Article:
Kyoto, Japan in the 1930s and 40s
It's a Beautiful Day in the Geishaborhood
Hey there. Yeah you. Want a geisha?
Well, if you want the best geisha in the world, you have to go to Kyoto, Japan. And travel back in time a few decades, when geisha were at the height of their popularity. That's not to say that they aren't still popular today—people even travel to Kyoto to photograph them. But the height of geisha culture (or the low point, depending on your perspective on geisha) is the time period written about in the book.
Besides cellphones, what changed? World War II, that's what. Although the Second World War gets only a handful of paragraphs in the book, its effects on geisha culture were catastrophic. Sayuri says, "Our country wasn't simply defeated, it was destroyed" (29.9). We see the geisha district of Gion get temporarily shut down, and it can barely recover. After all, geisha are like products. Would you return to a store if it kept going out of business?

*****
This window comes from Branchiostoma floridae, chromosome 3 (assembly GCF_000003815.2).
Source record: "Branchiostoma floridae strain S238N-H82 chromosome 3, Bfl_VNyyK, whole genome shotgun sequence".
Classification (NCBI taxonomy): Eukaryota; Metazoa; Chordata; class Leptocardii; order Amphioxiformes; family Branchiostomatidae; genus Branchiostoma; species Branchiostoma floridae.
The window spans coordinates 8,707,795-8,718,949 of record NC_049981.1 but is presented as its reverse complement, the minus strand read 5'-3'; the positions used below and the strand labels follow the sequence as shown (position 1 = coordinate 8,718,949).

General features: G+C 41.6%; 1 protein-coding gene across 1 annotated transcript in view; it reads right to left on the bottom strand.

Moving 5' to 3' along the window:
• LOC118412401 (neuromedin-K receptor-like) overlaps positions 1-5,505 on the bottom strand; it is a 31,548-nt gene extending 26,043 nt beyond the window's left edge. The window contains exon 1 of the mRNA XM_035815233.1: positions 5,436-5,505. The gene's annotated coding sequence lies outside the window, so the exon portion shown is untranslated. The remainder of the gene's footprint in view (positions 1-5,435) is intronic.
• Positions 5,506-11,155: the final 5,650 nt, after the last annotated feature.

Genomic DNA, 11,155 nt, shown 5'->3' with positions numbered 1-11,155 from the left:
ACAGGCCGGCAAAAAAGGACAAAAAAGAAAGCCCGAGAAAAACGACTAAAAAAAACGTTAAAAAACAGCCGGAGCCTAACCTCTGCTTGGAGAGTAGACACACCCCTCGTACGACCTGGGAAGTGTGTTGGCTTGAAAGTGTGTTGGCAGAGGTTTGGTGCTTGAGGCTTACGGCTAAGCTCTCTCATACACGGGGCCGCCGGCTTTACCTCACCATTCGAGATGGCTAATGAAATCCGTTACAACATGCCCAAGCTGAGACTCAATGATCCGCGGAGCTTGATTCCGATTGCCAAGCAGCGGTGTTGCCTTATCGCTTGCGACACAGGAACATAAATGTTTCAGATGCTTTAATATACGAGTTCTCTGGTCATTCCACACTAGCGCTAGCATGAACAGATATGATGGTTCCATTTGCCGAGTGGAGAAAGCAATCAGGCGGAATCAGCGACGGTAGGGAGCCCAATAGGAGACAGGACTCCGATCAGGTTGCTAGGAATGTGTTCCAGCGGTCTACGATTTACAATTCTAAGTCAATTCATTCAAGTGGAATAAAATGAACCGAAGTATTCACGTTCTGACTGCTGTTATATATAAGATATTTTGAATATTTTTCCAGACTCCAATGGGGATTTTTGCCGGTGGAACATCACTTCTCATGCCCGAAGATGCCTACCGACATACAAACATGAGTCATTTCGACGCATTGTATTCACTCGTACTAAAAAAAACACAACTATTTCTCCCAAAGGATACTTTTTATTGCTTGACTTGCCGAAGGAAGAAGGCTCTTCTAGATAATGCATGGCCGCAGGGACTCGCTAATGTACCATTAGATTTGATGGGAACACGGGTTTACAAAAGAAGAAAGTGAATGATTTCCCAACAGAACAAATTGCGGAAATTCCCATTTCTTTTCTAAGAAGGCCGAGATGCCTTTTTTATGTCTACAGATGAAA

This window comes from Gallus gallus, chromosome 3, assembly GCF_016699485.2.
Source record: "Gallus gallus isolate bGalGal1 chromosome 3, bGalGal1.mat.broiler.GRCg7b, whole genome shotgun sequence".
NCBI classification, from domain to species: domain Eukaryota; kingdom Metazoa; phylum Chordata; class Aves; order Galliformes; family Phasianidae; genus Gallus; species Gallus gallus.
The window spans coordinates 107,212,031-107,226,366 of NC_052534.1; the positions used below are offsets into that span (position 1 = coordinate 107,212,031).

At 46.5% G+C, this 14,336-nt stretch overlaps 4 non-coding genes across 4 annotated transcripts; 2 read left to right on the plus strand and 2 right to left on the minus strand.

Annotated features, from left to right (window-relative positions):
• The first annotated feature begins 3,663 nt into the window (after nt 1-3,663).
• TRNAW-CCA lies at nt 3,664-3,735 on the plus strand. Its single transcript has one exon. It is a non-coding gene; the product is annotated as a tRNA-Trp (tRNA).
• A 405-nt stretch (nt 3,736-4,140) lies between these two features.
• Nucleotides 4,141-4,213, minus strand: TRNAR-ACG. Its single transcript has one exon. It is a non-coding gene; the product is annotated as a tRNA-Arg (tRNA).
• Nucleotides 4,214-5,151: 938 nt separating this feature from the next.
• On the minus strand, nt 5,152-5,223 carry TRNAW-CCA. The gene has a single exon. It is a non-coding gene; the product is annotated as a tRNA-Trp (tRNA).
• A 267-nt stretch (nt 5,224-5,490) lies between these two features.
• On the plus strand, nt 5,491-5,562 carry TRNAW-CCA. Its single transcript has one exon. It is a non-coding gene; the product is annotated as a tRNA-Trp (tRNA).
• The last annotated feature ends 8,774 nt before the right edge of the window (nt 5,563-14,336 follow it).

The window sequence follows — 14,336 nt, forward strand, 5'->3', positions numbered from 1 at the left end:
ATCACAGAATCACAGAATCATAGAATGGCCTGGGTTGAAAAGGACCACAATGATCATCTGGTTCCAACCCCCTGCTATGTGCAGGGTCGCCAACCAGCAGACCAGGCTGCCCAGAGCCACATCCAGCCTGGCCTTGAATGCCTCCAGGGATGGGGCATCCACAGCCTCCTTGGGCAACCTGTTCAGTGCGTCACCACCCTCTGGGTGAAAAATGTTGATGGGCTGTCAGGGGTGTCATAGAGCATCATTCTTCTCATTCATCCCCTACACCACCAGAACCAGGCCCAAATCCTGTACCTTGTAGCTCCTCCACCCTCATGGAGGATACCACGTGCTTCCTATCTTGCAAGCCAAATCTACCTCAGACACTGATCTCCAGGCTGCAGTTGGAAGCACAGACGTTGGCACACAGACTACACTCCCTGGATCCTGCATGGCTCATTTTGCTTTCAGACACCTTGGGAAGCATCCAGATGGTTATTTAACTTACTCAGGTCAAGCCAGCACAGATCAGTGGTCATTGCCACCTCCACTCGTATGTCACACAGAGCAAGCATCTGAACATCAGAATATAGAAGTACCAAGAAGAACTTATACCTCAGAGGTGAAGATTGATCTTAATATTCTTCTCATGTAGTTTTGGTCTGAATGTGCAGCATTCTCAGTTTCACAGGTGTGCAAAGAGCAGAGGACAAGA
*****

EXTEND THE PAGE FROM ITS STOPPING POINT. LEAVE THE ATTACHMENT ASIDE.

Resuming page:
Also, the war brings white Americans to Japan, which changes the culture and the methods geisha need to use to attract business. Americans don't understand the culture, and Pumpkin alludes to the parties being different. (We imagine there's more sex and less tea at these shindigs.)
Our setting within a setting is the Nitta okiya, which is basically a boarding house for geisha. It reminds us of a modern-day sorority house. It's run by a house mother, they go to parties, and there are hazing rituals. Girls must first work their way up the ranks, starting as a maid, before they end up a geisha.
Also, like the geisha, the house itself needs to be maintained. Sayuri realizes this after the geisha district is shut down during the war: "The house itself was punishing us for our years of neglect" (30.2). The house, like geisha culture, has fallen into disrepair. It can be fixed, but it will take time, and it will never be the same.